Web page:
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PostPost by: MarkDa » Wed May 09, 2018 8:43 am

If you are competent and confident enough then rebuilding an engine that's in good running order now then getting it back to factory specification is theoretically a DIY job.

JS sub-contracts much of the machining, if you have contacts in that field so much the better.
However the great advantage of using an engine builder is that they have the tools and measuring devices to check crank and bore diameter/ovality. They will pressure test the head - mine had a couple of cracks that needed welding.

They will also have the experience to know whether a head has been 'messed with' and how to correct it. JS measure and adjust combustion chamber volume for balance and compression ratio for example which isn't exactly DIY.

John replaced one of my conrods because of a big end irregularity that was 'in spec' but more than he was happy with.

All in all these small details add up in producing a smooth running and ultimately tractable engine. But at a price - you pay your money and make your choice really.
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PostPost by: rgh0 » Wed May 09, 2018 11:54 am

The standard sprint cam profile is about as good as you can do with a standard road engine and the standard valve components. With this cam you can do a bit better than the standard Lotus big valve torque and power curve to get around 135 hp with a better exhaust, a little higher compression and a little more aggressive ignition advance curve and a good quality engine build doing things like matching combustion chambers, boring to 1600cc and a lot of other small build details.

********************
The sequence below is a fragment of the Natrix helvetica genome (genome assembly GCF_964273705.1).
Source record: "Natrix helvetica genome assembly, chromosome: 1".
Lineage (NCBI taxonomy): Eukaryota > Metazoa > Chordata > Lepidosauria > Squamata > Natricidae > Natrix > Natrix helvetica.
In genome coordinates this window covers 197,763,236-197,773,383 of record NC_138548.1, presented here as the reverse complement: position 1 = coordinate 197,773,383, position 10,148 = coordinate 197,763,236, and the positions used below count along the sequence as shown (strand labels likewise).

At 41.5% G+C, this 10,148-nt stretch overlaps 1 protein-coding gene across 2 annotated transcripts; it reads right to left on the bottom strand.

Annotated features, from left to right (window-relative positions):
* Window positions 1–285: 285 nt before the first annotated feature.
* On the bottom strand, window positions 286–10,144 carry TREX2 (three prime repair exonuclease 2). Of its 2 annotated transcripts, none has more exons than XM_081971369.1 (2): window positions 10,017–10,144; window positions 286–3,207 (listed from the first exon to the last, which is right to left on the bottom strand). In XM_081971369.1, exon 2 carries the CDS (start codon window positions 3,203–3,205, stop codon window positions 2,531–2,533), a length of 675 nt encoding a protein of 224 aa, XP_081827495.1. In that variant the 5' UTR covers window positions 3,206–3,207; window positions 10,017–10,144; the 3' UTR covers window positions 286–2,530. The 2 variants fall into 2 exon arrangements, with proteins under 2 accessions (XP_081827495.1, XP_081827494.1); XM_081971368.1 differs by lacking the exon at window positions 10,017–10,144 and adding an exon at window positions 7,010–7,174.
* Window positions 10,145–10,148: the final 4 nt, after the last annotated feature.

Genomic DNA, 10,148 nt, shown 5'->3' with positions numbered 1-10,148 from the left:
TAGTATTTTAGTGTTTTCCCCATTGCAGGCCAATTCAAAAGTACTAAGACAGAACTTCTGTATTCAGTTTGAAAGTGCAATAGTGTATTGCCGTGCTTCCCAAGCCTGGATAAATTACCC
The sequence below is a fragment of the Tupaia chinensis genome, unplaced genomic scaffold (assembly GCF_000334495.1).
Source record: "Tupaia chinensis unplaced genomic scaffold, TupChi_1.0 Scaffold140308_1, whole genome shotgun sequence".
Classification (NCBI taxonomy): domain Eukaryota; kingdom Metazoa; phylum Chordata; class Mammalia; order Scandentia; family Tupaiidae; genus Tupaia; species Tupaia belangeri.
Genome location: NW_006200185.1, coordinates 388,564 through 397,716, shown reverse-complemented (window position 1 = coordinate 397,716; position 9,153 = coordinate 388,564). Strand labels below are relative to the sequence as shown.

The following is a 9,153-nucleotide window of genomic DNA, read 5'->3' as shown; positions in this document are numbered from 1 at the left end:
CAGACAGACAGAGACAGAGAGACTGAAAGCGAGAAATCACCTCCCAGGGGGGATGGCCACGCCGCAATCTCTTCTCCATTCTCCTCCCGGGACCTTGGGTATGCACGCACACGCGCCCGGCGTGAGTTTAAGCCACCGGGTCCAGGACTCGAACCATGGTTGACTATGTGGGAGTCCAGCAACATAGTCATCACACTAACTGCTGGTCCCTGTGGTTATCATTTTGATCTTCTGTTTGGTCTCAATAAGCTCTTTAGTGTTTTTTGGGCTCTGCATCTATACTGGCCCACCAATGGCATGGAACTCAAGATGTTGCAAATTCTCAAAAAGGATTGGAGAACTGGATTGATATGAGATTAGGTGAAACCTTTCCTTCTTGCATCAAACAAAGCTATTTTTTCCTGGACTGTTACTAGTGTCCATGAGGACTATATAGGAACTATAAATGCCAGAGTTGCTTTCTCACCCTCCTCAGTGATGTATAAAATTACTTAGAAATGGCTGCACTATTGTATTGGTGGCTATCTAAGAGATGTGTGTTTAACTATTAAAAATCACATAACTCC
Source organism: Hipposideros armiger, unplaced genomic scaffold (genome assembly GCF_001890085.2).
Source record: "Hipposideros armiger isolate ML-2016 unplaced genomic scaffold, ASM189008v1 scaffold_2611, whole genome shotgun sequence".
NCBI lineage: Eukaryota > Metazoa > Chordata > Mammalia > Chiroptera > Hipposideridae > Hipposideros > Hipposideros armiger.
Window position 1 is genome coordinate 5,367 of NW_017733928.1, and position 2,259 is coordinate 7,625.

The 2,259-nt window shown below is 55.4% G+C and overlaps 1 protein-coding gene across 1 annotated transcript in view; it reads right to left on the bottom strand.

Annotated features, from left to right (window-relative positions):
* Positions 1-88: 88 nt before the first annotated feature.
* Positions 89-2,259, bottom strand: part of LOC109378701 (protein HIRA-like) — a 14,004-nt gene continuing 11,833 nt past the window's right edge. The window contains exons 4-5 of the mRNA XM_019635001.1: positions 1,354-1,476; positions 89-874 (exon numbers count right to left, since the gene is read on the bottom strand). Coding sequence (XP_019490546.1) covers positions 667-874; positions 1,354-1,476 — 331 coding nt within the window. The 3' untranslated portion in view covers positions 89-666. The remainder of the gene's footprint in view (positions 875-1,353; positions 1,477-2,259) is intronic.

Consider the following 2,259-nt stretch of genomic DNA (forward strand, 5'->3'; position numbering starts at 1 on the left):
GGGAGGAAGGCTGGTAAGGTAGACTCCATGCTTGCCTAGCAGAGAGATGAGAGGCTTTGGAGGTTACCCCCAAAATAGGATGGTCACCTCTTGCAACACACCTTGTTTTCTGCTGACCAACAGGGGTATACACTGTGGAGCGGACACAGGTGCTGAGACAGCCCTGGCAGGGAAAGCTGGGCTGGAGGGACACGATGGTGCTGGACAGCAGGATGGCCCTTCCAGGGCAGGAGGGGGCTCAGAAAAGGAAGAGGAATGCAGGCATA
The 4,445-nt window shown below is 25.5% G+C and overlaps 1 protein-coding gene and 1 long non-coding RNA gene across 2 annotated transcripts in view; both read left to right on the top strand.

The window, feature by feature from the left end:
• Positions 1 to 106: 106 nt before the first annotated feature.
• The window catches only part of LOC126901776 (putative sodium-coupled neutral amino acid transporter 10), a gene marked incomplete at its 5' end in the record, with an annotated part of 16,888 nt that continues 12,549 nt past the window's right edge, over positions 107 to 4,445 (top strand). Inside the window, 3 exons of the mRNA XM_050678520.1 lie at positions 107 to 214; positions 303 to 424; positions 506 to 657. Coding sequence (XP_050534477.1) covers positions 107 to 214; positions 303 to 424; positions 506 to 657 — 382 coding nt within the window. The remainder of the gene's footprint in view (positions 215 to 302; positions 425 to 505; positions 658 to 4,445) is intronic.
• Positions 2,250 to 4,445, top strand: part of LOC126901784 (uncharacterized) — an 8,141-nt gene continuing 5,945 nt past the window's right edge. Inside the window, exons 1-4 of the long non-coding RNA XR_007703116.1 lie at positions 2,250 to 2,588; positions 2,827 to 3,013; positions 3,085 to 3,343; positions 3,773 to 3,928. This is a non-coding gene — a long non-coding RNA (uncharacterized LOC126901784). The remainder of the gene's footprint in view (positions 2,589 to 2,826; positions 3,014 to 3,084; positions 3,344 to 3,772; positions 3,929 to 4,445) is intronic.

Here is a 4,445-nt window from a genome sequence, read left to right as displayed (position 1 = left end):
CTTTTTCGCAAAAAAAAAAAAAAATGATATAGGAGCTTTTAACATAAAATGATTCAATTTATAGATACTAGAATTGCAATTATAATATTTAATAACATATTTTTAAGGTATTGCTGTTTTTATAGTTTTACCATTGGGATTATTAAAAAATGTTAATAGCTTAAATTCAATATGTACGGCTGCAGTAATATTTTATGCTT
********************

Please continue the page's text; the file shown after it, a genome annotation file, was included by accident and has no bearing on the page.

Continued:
Much more is possible in a road engine with a 6500 rpm limit with short duration high lift cam i.e. less than 285 degrees seat to seat and high lift in the 0.41 to 0.44 inch lobe lift range . This sort of cam can give you more torque and more power over the standard rev range with a peak of around 150 hp in a near standard head and a 1600cc engine. This build requires a complete new valve train design in terms of valves, springs, followers, cam base circle etc to fit it in. The cost is actually not much more if doing a total rebuild that requires these to be replaced.

More is possible still with a bigger capacity and / or high rev capability bottom end that is still very road tractable. it really depends on how much performance you want and how much you are prepaid to pay. You can build road engines that will be better mid-range and will deliver 180 hp+ at 7500 rpm without the need to put a Zetec in the car.

All of this is possible in your own garage if you have the knowledge and some basic hand fitting, machining and measurement capability and can specify and outsource the specialist machining. This takes time and effort to develop so hard to justify for a single rebuild. If you have a specialist twin cam workshop locally who understand all of this and will do a good job and not rip you off to much based on your lack of knowledge compared to them then you can work with them to build the engine you want.